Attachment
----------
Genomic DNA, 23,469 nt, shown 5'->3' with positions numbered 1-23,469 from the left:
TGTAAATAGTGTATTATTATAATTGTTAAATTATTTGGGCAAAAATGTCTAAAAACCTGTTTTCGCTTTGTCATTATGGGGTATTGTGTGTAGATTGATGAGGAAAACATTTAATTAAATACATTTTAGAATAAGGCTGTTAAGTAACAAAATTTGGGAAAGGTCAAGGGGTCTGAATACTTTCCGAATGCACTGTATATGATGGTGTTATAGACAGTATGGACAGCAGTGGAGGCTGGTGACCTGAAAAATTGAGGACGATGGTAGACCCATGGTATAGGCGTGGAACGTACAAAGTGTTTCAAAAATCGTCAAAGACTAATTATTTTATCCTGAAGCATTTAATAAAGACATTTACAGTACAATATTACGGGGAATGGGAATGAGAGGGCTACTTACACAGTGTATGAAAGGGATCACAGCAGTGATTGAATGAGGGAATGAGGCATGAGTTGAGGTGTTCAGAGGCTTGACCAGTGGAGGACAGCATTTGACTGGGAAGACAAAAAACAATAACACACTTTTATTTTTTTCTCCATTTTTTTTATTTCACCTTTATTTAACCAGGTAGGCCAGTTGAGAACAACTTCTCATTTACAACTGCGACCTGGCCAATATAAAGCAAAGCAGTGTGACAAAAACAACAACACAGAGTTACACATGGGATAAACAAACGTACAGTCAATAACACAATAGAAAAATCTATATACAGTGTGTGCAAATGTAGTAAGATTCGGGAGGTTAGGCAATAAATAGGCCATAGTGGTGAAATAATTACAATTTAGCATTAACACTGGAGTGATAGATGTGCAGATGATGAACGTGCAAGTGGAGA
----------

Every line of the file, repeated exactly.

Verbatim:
Genomic DNA, 23,469 nt, shown 5'->3' with positions numbered 1-23,469 from the left:
TGTAAATAGTGTATTATTATAATTGTTAAATTATTTGGGCAAAAATGTCTAAAAACCTGTTTTCGCTTTGTCATTATGGGGTATTGTGTGTAGATTGATGAGGAAAACATTTAATTAAATACATTTTAGAATAAGGCTGTTAAGTAACAAAATTTGGGAAAGGTCAAGGGGTCTGAATACTTTCCGAATGCACTGTATATGATGGTGTTATAGACAGTATGGACAGCAGTGGAGGCTGGTGACCTGAAAAATTGAGGACGATGGTAGACCCATGGTATAGGCGTGGAACGTACAAAGTGTTTCAAAAATCGTCAAAGACTAATTATTTTATCCTGAAGCATTTAATAAAGACATTTACAGTACAATATTACGGGGAATGGGAATGAGAGGGCTACTTACACAGTGTATGAAAGGGATCACAGCAGTGATTGAATGAGGGAATGAGGCATGAGTTGAGGTGTTCAGAGGCTTGACCAGTGGAGGACAGCATTTGACTGGGAAGACAAAAAACAATAACACACTTTTATTTTTTTCTCCATTTTTTTTATTTCACCTTTATTTAACCAGGTAGGCCAGTTGAGAACAACTTCTCATTTACAACTGCGACCTGGCCAATATAAAGCAAAGCAGTGTGACAAAAACAACAACACAGAGTTACACATGGGATAAACAAACGTACAGTCAATAACACAATAGAAAAATCTATATACAGTGTGTGCAAATGTAGTAAGATTCGGGAGGTTAGGCAATAAATAGGCCATAGTGGTGAAATAATTACAATTTAGCATTAACACTGGAGTGATAGATGTGCAGATGATGAACGTGCAAGTGGAGA